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Hello,

I just have a quick question about Quantum Mechanics. It's probably a bit basic but I'm trying to get my head around the off-diagonal Hamiltonian elements of a perturbation. We can assume the unperturbed Hamiltonian to be degenerate.

If I have a Hamiltonian

[tex]H=H_{0}+H'[/tex]

where the perturbation contains off-diagonal elements what physical meaning does that have?

edit: When i say the off-diagonal elements I mean the off-diagonal elements of:

<nr|H'|ns> where r,s represent the degeneracy. Sorry!

I know not having the off-diagonal matrix elements in the perturbation remove the degeneracy (at least to first order in perturbation theory).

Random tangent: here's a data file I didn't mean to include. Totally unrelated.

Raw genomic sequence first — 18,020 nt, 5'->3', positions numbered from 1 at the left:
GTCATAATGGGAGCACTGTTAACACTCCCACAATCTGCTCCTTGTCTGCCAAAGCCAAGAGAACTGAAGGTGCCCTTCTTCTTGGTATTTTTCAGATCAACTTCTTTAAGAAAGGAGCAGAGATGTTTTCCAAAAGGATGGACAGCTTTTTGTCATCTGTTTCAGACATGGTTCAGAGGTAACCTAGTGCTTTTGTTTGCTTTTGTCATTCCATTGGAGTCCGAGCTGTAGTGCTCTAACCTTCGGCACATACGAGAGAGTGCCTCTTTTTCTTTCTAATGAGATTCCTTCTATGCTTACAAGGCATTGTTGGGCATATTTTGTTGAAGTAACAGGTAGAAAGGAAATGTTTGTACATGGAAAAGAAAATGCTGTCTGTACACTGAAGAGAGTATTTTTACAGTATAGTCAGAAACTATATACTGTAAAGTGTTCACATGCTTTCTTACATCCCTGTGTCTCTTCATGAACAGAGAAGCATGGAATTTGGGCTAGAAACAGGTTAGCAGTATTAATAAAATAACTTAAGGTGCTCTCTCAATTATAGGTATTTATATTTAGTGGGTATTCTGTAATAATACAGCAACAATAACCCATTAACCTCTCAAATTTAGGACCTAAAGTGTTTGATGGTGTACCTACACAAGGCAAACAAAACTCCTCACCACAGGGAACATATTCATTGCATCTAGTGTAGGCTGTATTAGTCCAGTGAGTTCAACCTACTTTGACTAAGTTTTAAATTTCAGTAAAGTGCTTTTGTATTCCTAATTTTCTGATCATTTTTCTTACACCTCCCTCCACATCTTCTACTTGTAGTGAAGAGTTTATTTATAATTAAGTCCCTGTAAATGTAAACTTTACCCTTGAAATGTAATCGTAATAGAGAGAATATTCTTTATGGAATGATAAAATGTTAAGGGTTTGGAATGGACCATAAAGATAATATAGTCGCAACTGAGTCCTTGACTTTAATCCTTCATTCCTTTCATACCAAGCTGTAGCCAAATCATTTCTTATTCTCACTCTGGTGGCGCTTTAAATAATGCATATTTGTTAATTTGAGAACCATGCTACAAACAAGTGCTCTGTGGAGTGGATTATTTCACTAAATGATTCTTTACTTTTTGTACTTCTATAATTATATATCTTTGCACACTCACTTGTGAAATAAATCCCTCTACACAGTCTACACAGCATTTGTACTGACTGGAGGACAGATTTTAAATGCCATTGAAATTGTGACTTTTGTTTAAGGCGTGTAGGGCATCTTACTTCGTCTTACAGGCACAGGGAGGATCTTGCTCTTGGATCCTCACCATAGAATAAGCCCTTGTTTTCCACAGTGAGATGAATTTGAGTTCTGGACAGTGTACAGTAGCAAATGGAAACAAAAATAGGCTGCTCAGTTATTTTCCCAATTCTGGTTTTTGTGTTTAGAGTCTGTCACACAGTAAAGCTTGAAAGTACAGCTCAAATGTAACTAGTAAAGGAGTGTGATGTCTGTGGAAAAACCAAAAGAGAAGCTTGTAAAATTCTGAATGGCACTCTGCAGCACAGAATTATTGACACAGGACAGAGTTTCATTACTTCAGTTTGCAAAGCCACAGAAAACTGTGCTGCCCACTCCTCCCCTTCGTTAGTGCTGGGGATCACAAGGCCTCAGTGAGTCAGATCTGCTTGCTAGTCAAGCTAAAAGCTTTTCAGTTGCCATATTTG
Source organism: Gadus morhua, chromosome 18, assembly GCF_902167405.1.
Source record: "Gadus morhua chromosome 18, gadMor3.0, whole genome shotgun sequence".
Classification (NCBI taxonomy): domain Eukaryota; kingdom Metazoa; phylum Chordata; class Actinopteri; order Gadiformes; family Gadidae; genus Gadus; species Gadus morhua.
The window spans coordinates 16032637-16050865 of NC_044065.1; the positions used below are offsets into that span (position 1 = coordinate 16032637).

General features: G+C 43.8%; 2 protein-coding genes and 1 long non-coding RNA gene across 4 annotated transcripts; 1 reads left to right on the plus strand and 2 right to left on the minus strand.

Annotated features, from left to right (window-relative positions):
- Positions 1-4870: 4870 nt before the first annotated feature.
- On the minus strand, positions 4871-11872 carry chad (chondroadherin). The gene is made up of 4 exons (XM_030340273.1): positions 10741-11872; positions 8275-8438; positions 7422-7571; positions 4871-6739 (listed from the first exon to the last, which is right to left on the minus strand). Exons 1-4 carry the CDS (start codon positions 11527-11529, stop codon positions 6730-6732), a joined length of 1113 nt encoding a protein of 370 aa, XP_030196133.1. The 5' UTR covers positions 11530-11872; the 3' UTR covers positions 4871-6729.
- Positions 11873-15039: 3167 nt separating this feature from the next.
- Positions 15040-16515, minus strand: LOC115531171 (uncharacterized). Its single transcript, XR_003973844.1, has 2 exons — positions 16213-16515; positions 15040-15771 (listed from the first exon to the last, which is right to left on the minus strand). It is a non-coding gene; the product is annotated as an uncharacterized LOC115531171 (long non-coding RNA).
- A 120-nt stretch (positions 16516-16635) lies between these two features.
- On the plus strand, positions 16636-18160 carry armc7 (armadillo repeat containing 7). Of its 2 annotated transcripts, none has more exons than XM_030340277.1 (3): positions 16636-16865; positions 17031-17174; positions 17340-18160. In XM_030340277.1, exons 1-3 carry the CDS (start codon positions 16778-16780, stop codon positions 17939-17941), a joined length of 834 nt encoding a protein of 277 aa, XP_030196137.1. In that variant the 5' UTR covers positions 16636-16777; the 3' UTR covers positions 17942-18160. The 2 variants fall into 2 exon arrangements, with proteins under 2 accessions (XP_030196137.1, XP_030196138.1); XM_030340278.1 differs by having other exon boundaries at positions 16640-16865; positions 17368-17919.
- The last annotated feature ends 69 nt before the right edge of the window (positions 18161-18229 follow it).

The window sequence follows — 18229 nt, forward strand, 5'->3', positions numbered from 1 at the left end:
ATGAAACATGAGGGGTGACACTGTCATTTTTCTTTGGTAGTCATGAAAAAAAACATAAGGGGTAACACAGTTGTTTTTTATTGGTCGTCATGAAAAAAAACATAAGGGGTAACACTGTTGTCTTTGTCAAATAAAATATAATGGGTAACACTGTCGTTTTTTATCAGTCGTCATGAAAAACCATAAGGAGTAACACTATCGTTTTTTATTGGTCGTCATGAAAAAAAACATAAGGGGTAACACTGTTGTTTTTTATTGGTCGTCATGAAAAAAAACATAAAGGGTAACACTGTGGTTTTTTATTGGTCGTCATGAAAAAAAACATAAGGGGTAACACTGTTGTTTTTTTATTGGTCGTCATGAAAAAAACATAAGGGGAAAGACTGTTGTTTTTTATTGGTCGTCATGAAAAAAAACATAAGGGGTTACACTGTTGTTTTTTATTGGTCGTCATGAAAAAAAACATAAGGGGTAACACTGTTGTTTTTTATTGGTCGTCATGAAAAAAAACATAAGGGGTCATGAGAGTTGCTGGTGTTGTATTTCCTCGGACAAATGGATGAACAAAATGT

If they remain what is the physical meaning? I think it has to do with the various states interating in some way but I'm not sure. Any help on this would be great!

I just have a quick question about Quantum Mechanics. It's probably a bit basic but I'm trying to get my head around the off-diagonal Hamiltonian elements of a perturbation. We can assume the unperturbed Hamiltonian to be degenerate.

If I have a Hamiltonian

[tex]H=H_{0}+H'[/tex]

where the perturbation contains off-diagonal elements what physical meaning does that have?

edit: When i say the off-diagonal elements I mean the off-diagonal elements of:

<nr|H'|ns> where r,s represent the degeneracy. Sorry!

I know not having the off-diagonal matrix elements in the perturbation remove the degeneracy (at least to first order in perturbation theory).

If they remain what is the physical meaning? I think it has to do with the various states interating in some way but I'm not sure. Any help on this would be great!

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